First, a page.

Captioning Around the Country: CART vs C-Print

In the past 6 weeks, I have interviewed or attended Open Houses at 8 different schools around the country. Don’t get me wrong, I am flattered and humbled by the positive responses I received from my PhD applications.

But: It. Was. Exhausting.

Nonetheless, it provided an opportunity to try out different captioning systems and see what captioning is like in places that are not New York City.

First off, at every school I visited, I was able to secure captioning accommodations. It’s a good lesson that as long as you’re proactive and explain exactly what you need, most schools are able to comply. Thank you to all of the administrators and coordinators who helped set this up.

That being said, all captioning is not created equal. The experience made me realize that I’ve been pretty spoiled in New York City, with a relative abundance of well-qualified captionists at my disposal. The following bullet points are largely to serve as a comparison of CART captioning and C-Print, because after extensive googling I found zero qualitative comparisons.

  • The first observation is not a comparison. Rather, it is a direct experience with the phenomena of “discount captioners,” as described by Mirabai Knight, one of the most proficient and strongly activist captionists I’ve used. So-called “CART firms” will troll court reporting schools for mid-level students and use them to charge cash-strapped schools extremely low rates. The result is a terrible experience for students, and a blemish on the reputation of CART captioning.
    • At one school, I actually pulled a professor aside as we were changing rooms and said, “I’m going to have to rely 100% on reading your lips, because I have literally no idea what the captioner is writing.” As Mirabai’s article explains, this is unfortunately all too common, as many schools do not realize that only highly-proficient, highly-trained captioners can provide a sufficient experience for deaf and hard-of-hearing students.
  • CART vs C-Print
    • Mirabai provides a bunch of great reasons why C-Print can fall short of CART captioning. I only used C-Print twice, whereas I’ve been using CART multiple times a week for the better part of 3 years. I’d strongly encourage anyone interested to check out Mirabai’s article.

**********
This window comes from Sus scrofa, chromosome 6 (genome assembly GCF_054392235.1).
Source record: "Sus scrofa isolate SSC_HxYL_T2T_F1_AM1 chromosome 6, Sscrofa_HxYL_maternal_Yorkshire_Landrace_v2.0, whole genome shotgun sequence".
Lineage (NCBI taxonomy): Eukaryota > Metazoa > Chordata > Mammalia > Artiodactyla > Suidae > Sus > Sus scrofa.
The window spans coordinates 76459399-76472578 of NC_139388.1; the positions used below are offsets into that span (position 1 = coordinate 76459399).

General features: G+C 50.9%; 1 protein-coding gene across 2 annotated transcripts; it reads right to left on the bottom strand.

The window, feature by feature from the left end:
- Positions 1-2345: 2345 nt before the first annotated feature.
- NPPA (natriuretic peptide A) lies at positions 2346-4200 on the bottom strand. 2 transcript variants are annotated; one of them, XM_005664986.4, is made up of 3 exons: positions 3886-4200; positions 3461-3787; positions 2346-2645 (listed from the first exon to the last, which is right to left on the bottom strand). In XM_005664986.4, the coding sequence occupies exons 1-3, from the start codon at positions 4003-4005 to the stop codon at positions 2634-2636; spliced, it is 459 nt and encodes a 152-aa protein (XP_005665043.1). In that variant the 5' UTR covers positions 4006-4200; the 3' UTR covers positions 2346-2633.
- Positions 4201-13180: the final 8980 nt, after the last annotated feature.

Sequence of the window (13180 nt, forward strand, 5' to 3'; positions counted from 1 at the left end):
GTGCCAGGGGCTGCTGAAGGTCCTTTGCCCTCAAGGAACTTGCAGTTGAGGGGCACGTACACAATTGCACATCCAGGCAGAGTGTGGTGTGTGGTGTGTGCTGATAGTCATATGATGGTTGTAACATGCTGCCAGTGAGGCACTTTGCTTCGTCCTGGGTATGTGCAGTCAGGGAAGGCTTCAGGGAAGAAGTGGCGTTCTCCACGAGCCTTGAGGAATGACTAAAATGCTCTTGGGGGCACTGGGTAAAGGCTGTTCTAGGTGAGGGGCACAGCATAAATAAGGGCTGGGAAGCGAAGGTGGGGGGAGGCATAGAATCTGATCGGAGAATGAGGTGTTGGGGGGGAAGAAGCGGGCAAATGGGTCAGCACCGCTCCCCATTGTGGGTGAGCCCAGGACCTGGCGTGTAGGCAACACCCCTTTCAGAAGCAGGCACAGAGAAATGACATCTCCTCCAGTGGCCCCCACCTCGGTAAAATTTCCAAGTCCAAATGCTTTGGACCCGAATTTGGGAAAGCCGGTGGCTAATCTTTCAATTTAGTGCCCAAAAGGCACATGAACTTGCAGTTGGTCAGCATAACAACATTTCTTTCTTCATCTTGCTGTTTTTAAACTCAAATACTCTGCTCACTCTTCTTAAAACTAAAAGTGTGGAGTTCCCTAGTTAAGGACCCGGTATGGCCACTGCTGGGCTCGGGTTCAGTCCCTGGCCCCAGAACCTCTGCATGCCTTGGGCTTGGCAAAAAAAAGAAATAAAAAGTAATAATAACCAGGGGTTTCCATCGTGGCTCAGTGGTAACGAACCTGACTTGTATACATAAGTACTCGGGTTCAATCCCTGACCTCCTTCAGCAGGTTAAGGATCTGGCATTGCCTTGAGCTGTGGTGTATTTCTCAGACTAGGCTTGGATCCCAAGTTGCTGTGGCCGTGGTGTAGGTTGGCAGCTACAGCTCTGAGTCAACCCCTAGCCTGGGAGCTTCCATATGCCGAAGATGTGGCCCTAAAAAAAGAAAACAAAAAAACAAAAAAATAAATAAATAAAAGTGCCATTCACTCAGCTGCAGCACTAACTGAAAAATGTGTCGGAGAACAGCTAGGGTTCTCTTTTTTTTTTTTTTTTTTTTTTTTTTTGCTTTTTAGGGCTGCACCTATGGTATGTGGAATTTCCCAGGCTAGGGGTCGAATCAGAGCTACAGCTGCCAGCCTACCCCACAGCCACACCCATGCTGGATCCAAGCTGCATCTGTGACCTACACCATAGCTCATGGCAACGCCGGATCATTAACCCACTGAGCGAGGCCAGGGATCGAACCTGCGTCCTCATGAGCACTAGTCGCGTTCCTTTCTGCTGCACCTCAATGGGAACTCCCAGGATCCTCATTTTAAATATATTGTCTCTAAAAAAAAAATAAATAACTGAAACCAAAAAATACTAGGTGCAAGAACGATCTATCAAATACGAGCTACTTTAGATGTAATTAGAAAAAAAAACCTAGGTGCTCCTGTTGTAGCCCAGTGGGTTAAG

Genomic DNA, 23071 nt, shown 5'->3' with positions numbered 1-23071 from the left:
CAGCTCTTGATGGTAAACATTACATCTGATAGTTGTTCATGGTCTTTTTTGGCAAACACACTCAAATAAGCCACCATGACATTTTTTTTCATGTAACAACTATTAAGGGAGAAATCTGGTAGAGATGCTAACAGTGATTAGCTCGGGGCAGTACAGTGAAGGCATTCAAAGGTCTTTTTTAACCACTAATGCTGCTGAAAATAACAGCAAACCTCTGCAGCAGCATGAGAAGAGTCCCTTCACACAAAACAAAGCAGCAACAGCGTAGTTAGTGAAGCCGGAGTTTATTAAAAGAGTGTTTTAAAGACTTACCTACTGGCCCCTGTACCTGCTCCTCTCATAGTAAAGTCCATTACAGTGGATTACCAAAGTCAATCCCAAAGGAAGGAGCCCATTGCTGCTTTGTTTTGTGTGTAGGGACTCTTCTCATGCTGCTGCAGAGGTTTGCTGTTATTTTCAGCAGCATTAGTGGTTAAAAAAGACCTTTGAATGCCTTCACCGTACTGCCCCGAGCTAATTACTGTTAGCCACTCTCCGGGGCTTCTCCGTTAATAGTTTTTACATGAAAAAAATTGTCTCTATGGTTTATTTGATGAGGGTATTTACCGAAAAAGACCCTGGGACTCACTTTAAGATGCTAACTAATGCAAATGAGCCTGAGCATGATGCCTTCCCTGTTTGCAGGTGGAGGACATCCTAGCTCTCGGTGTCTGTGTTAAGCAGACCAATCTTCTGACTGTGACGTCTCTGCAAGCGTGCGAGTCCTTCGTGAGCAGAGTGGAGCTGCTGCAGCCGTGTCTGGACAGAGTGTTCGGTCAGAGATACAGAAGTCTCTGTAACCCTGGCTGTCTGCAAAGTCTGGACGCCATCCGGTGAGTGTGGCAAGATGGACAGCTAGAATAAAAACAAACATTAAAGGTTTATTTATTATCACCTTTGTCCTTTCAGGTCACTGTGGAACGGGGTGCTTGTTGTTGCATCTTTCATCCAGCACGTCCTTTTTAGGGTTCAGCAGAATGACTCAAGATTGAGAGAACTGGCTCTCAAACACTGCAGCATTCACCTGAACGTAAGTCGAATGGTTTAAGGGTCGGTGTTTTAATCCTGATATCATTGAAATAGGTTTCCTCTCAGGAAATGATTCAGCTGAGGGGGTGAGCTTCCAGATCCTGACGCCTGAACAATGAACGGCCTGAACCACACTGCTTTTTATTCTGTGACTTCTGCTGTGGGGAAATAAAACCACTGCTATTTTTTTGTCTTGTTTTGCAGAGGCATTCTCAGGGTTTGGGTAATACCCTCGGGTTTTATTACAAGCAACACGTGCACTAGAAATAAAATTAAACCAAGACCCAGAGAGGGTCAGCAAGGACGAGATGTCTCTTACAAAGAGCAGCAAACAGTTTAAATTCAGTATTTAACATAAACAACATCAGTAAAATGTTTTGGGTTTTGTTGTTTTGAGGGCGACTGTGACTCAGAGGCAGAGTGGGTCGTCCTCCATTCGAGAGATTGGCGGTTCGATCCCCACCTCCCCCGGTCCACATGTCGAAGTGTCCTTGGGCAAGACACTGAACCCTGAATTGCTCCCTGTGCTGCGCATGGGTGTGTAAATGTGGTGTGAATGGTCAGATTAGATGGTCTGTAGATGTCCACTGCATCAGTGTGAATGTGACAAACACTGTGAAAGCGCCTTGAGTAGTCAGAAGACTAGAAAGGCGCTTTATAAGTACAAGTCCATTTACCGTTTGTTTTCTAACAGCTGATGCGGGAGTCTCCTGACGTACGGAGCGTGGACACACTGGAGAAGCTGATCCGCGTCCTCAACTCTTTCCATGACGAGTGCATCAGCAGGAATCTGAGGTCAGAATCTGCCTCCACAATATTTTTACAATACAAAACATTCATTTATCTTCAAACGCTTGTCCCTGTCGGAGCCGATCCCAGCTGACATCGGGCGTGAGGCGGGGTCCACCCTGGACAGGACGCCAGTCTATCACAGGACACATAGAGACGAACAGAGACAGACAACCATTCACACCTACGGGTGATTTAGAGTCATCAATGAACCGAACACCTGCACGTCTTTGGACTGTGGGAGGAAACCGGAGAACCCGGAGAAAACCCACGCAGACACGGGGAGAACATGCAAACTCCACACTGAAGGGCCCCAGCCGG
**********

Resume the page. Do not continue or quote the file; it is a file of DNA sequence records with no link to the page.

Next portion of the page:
• Overall, C-Print was…fine. But when it comes to hearing, “fine” ≠ “adequate.”
      • C-Print does not advertise itself as a literal, word-for-word transcription. Rather, they only “ensure” that the most important things are transcribed. But “importance” is completely at the discretion of the captioner. There were a few occasions where I know the C-Print captioner did not transcribe words that I would consider important, such as the name of an institution where a researcher was located.
      • A C-Print captionist uses a QWERTY keyboard, and depends on a program where they type many abbreviations that the program expands to full words. This usually works well enough, but C-Print is definitely at least 1-2 seconds slower than CART. While 1-2 seconds may not sound like a long time, I would defy you to try having a conversation with someone where things lag 1-2 seconds behind. You’ll quickly see just how significant 1-2 seconds can be.
      • C-Print can be advantageous in noisy situations where an in-person captioner is not available. I used C-Print at a lunch, in an environment that definitely could not have used remote captioning. In this case, a slower, more summarizing transcription is better than a word-for-word transcription that cannot eliminate a high level of background noise.

tl;dr: C-Print captioning is an okay substitution when in-person captioning is not available. But in no way should an institution feel that providing C-Print captioning is the equivalent of providing the transcription provided by CART captioning.

  • Andi

    One thing I would add to this, as a C-Printer, is that the very first meeting or class or whatever is always the shakiest as far as quality. Getting used to how someone speaks is a big part of providing really good C-Print, in my experience. If you ever end up using C-Print for a class, I hope it works better for you!